Something no one tells you about when you are young is, the transition. The transition from old immediate family to new immediate family.
When you find a best friend, marry them and buy a house with them-you are planting a seed. A seed to a new immediate family. Eventually we start having children of our own, and we-as new parents-want to start creating memories with our children just as we did with our parents. Holidays become a fluttering mix of emotions. We as young parents still grasp onto those childhood memories and struggle to break away from old traditions that now interfere with new traditions we want to implement within our own household.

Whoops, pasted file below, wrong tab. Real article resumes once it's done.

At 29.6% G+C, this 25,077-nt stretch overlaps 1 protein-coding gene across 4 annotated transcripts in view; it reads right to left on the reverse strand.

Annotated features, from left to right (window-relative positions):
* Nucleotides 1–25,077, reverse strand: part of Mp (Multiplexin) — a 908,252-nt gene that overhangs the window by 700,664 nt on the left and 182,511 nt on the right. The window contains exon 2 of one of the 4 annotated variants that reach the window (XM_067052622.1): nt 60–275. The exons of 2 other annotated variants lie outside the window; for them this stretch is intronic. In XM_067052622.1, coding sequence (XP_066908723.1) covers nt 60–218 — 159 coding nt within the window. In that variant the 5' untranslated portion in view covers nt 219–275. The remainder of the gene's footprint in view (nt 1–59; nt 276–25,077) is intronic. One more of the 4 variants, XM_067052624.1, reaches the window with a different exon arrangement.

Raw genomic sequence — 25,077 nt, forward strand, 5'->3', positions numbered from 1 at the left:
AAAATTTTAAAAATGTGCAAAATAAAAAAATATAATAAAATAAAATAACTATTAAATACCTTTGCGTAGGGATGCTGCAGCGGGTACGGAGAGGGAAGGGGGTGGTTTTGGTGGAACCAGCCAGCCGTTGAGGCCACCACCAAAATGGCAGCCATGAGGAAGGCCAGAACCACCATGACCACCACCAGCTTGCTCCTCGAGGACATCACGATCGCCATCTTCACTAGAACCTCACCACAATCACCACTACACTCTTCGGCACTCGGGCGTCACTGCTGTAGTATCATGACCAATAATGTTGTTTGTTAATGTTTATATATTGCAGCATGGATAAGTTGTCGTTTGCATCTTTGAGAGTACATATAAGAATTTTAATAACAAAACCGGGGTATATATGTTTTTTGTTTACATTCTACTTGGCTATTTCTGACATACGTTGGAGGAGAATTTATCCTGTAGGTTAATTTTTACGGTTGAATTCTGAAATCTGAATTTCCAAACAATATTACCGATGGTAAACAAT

Growing up my parents were divorced. An ugly truth is-even when a child of a split family “grows up,” the burden (and blessing) of having multiple families never ever eases, and I married a man who’s parents were also divorced. If you’re the calculating type-that’s a minimum of 4 events to pencil in each holiday-one per side per parent. Thats 4 events, 4 days or time slots, 4 obligations or blessings; and 4 possibilities of feeling the guilt that comes with missing just one of them. Missing just one of them to start a new tradition with your newly expanding immediate family.
The transition is “normal”. There will be prioritizing, at least there should be. Some events won’t make the cut, and that’s okay. The transition won’t be easy, and there will likely be push back-but it is necessary. To keep budding as a family and creating those same memories that you hold so dear-you must put selfishness and selflessness aside and do what’s best your family. Your new immediate family.